This visual abstract reflects the finds of Stekovic et al., who show in the clinic that alternate day fasting (ADF) is a simple alternative to calorie restriction and provokes similar improvements on cardiovascular parameters and body composition. ADF was shown to be safe and beneficial in healthy, non-obese humans, not impairing immune function or bone health. [Stekovic et al./Cell Metabolism]

It may be a fairly extreme approach to dieting, but alternate day fasting (ADF) could have some health benefits above that of helping people to lose weight, according to results of a controlled study in healthy human volunteers. The largest study of its kind found that alternating 36 hours of zero calorie intake with 12 hours of unlimited eating for four weeks was associated with significant weight loss and improved fat-to-lean ratio, but also positive changes in cardiovascular disease risk factors, and anti-aging markers. “The elegant thing about strict ADF is that it doesn’t require participants to count their meals and calories: they just don’t eat anything for one day,” said Thomas Pieber, head of endocrinology at the Medical University of Graz, and senior author of the international research team’s study, which is reported in Cell Metabolism, and titled, “Alternate Day Fasting Improves Physiological and Molecular Markers of Aging in Healthy, Non-obese Humans.”

Restricting how many calories are eaten, or caloric restriction (CR), is known to prolong lifespan and healthspan in animal models, including nonhuman primates, the authors wrote. Trials in humans have been launched to see whether these benefits also translate to humans. However, CR can be hard to maintain, and has also been linked with suppressed immune systems, lower levels of circulating white blood cells and reduced bone density. In contrast, the researchers continued, intermittent fasting (IF) could potentially represent a more “easily manageable alternative to constant CR,” while retaining similar health benefits. “However, there is still some debate about the safety and efficiency of CR and IF, particularly on healthy humans.”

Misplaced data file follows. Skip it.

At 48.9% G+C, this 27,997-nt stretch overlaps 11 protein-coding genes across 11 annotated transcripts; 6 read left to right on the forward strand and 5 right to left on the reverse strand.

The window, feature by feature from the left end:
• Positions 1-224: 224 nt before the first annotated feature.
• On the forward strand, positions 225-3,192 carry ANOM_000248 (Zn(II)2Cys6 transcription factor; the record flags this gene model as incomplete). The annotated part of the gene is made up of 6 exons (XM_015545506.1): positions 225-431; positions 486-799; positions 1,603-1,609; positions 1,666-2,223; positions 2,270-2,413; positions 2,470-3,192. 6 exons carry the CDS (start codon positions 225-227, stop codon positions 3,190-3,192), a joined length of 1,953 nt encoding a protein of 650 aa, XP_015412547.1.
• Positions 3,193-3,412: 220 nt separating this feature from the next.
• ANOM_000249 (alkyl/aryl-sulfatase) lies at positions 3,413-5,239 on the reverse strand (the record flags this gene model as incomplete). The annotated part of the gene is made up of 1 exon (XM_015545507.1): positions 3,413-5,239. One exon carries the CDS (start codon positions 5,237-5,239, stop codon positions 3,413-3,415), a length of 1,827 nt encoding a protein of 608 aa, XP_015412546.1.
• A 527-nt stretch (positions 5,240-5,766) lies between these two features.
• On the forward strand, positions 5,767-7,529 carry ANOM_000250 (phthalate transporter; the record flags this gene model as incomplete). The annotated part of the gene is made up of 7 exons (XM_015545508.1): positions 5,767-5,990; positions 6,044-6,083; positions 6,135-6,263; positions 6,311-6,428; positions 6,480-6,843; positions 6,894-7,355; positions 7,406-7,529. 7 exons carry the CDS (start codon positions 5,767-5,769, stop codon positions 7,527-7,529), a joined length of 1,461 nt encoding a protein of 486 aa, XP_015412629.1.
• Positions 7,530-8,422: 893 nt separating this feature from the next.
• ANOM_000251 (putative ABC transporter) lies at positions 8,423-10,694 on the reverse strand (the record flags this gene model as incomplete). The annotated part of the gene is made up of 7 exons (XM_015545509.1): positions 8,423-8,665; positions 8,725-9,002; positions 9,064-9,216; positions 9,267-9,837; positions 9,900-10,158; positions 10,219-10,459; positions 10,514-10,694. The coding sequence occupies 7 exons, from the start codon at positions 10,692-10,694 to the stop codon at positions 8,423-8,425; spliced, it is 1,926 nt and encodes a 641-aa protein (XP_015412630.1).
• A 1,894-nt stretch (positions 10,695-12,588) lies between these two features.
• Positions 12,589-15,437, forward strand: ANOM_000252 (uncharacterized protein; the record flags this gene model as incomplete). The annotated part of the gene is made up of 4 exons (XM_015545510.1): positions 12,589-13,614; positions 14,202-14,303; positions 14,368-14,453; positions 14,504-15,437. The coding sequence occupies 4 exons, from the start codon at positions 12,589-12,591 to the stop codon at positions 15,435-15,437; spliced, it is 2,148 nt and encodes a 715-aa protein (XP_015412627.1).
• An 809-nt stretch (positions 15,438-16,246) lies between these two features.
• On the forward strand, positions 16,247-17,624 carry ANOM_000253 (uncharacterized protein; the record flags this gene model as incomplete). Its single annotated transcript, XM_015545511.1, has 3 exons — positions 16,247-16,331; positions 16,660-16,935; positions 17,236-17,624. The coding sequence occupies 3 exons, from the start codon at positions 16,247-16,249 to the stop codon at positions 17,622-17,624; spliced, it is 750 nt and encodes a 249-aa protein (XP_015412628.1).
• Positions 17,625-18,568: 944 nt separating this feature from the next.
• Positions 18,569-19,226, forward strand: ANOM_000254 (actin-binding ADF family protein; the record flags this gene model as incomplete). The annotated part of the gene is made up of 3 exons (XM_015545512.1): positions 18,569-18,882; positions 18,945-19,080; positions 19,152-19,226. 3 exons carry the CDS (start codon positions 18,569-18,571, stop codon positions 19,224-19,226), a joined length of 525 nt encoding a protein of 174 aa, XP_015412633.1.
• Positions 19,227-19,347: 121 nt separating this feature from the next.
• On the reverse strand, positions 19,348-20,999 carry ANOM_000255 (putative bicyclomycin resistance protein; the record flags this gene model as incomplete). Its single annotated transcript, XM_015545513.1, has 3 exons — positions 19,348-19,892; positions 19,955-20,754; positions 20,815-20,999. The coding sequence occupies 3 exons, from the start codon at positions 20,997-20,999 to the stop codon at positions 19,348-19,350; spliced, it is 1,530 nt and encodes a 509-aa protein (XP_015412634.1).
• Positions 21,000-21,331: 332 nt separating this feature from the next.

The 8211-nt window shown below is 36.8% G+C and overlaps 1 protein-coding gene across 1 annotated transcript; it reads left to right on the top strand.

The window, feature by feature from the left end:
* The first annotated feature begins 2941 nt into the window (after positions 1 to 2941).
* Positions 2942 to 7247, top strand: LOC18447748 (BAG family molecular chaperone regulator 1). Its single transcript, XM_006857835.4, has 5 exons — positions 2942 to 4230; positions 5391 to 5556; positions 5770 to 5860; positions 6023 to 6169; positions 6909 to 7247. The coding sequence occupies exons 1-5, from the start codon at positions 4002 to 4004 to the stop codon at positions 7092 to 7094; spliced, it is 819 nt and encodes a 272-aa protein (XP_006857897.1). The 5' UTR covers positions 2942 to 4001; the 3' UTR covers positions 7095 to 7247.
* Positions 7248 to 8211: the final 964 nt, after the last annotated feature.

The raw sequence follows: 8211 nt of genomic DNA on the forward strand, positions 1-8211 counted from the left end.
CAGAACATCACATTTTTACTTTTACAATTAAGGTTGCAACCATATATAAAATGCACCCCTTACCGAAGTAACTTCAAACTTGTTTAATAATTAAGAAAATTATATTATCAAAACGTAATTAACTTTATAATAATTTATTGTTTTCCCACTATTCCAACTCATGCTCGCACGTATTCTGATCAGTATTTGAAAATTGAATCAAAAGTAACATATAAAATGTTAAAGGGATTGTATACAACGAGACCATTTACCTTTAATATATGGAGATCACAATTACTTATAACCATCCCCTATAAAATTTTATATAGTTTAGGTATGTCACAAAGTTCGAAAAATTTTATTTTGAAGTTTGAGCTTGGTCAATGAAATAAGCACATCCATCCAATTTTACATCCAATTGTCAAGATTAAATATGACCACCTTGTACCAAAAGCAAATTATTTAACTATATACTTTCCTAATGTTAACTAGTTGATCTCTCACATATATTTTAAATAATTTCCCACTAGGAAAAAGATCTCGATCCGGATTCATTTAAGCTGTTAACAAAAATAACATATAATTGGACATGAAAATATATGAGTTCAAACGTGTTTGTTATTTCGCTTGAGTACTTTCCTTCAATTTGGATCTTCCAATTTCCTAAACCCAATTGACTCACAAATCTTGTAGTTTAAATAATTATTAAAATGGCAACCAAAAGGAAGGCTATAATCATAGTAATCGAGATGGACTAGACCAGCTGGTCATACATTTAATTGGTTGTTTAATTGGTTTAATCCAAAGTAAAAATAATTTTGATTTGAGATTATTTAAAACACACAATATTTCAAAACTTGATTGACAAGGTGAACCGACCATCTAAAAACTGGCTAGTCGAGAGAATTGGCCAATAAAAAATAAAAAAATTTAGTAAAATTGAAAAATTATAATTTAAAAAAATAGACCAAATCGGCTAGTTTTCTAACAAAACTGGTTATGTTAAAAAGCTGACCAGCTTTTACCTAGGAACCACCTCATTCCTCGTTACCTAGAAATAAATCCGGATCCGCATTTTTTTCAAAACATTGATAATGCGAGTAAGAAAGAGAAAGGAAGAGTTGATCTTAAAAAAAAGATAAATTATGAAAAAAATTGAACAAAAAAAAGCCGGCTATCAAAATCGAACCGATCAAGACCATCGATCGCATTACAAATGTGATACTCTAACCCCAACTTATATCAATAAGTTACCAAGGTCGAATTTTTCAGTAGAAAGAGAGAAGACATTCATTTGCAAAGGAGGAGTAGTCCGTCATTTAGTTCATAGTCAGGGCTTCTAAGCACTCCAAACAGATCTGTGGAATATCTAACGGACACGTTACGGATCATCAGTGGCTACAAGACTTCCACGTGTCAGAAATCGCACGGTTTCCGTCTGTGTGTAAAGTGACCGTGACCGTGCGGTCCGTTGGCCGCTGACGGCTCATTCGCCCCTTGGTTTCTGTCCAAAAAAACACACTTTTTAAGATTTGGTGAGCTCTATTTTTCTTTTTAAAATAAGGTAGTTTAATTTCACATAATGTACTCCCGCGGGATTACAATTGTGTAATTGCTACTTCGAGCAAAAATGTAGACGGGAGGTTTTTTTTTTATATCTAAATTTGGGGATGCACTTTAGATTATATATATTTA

ADF represents one of the more extreme forms of IF. It’s a diet regimen during which the individual eats and drinks nothing that contains any calories for 36 hours (fast days), but then is allowed to eat without restriction for 12 hours (feast days). To investigate the potential safety and effectiveness of ADF directly, the team set up a controlled trial in healthy, non-overweight human volunteers, through which they measured the effects of four weeks of strict ADF on cardiovascular parameters such as heart rate, blood pressure, cholesterol levels, CVD risk, and body composition. The study also evaluated the potential influence of ADF on the immune system, bone mineral density, and bone mass. “This is the first study, to the best of our knowledge, that comprehensively reports the effects of short- and long-term strict ADF on the physiology, cardiovascular system, and body composition in a nonobese cohort,” the investigators stated.

They enrolled 60 healthy, normal weight volunteers into the four week trial. Participants were randomized to either an ADF group, or were assigned to the control group that could continue their normal eating patterns. Participants in the ADF group underwent continuous glucose monitoring to ensure they didn’t take in any calories on their fasting days. They were also asked to fill in diaries documenting their fasting days. They otherwise lived their normal, everyday lives.

The researchers separately studied a group of 30 people who had already practiced more than six months of strict ADF prior to the controlled study enrollment. The team compared these individuals to normal, healthy controls who had no fasting experience, primarily as a way of examining the long-term safety of the ADF.

“Strict ADF is one of the most extreme diet interventions, and it has not been sufficiently investigated within randomized controlled trials,” said Frank Madeo, PhD, a professor at the Institute of Molecular Biosciences at Karl-Franzens University of Graz. “In this study, we aimed to explore a broad range of parameters, from physiological to molecular measures. If ADF and other dietary interventions differ in their physiological and molecular effects, complex studies are needed in humans that compare different diets.”